The Washington, D.C.-based Love Funding secured a $10.5 million loan for the development of a new 41-bed transitional rehab facility in Yuma, Ariz.
The planned 32,000-square-foot facility will include high-end amenities, with 41 private suites targeted exclusively at Medicare and managed care residents.
Love Funding, a subsidiary of Midland States Bank, originated the loan through its bridge-to-HUD construction platform, with the option of a future takeout through the Department of Housing and Urban Development’s loan insurance program.
The $10.5 million financing represents the second bridge-to-HUD construction deal between Love Funding and the unnamed operator/developer; senior director Leonard Lucas handled the transaction for Love.
Nebraska Nursing Home Emerges from Receivership
The operations of former nursing home Matney’s Colonial Manor in South Sioux City, Nebraska, were taken over by Continental Springs LLC on March 4, the Sioux City Journal reported.
The 77-bed nursing home and assisted living facility was placed into receivership in July 2018 after the death of operator Ed Matney the previous month. His heirs told the Nebraska Department of Health and Human Services (DHHS) there was not enough money to pay personnel for the payroll week ahead and that they would not keep operating the facility; the DHHS then put the home into receivership to protect the residents, the Journal reported.
Mark Rosenblatt, a principal at Continental Springs, and Sharon Colling, who was appointed receiver, both told the publication they did not know of any other nursing home in Nebraska that survived a receivership. In the coming months, the nursing home could receive renovations and upgrades, Rosenblatt also said.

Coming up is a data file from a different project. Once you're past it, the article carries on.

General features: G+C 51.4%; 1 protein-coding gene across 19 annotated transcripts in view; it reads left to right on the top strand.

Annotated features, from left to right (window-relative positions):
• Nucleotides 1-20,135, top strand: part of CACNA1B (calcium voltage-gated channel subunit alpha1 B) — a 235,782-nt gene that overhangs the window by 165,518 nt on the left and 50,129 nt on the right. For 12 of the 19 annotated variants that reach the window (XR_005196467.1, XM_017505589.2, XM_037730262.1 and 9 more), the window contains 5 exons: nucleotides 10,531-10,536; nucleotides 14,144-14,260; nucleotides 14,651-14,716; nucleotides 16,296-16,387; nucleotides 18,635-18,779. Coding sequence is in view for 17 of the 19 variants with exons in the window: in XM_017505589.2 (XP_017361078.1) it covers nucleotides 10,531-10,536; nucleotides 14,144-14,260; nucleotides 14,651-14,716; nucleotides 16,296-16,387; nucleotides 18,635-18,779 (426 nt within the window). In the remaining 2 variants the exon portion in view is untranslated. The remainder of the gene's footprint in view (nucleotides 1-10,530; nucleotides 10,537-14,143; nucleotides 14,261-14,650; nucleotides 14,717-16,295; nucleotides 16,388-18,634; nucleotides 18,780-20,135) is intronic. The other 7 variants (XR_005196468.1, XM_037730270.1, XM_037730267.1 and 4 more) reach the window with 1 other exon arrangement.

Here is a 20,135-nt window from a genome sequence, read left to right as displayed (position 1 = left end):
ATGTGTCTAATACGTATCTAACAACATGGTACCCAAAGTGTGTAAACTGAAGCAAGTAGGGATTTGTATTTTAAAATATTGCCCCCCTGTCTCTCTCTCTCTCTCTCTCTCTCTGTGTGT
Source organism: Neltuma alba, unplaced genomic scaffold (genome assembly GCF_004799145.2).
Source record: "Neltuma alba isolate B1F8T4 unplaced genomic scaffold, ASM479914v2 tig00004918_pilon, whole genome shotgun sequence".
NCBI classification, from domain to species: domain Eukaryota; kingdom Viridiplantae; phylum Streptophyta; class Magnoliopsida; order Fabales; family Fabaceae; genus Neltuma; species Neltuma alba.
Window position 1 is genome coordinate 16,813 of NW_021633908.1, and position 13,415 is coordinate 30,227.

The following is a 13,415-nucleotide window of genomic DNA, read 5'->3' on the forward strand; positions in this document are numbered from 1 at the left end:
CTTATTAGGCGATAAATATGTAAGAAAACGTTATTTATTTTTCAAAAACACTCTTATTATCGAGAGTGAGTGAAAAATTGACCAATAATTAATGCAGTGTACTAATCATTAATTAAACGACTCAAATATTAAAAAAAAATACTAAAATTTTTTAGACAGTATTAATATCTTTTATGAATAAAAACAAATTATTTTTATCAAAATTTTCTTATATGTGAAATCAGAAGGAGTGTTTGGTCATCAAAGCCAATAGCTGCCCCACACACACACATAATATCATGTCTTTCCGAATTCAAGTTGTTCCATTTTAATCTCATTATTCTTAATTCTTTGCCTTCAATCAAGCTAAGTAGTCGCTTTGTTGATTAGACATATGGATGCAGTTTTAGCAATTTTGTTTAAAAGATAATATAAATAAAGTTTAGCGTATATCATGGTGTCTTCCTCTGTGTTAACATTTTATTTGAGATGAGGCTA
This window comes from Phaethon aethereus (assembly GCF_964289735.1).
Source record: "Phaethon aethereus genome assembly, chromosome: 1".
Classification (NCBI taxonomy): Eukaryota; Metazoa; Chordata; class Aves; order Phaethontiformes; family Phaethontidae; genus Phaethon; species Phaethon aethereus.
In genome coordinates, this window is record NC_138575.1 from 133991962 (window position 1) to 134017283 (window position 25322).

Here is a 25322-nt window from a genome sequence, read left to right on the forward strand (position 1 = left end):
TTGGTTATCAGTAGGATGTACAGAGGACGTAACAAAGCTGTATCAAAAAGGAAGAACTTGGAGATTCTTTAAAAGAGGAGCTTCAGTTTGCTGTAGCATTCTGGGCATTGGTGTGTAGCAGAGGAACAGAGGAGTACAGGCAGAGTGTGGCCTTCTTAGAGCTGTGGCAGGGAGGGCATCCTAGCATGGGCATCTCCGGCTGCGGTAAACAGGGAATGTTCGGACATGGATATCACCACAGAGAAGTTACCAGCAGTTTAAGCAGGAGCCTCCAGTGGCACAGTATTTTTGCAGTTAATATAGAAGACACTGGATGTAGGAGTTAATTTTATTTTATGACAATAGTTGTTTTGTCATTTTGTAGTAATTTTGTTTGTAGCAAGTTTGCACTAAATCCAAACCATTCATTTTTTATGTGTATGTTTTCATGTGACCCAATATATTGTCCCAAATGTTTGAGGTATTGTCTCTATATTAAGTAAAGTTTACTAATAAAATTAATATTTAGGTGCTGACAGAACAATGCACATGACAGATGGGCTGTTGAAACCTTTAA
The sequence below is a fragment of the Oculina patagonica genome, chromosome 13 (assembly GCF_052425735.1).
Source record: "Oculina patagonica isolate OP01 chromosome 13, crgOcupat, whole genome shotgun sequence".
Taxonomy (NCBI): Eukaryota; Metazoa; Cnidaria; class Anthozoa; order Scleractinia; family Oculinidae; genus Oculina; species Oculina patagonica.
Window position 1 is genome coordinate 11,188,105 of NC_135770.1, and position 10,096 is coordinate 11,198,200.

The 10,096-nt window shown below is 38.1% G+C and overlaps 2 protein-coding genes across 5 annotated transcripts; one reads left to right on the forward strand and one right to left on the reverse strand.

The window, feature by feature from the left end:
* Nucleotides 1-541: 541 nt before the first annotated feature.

Diocese of Scranton to Sell Wilkes-Barre Long-Term Care Facilities
The Diocese of Scranton in Pennsylvania will sell three of its long-term care facilities to Allied Services, WNEP 16 ABC reported. The three facilities, Little Flower Manor, St. Therese Residence, and St. Luke’s Villa, have about 400 employees and volunteers, with about 300 residents.
The diocese said it has been considering selling the properties since 2015.
“Over the last four years, challenges of running a health care business have gotten a lot more difficult from heightened regulations to decreased reimbursement rates,” Bishop Joseph Bambera told the station. “The health care industry has become extremely sophisticated and complicated. Our residents deserve the highest quality care, and the decision was made with their best interest in mind.”
Allied Services was selected to purchase the facilities because management pledged to try to keep operating the facilities as usual, including keeping staff, the diocese said.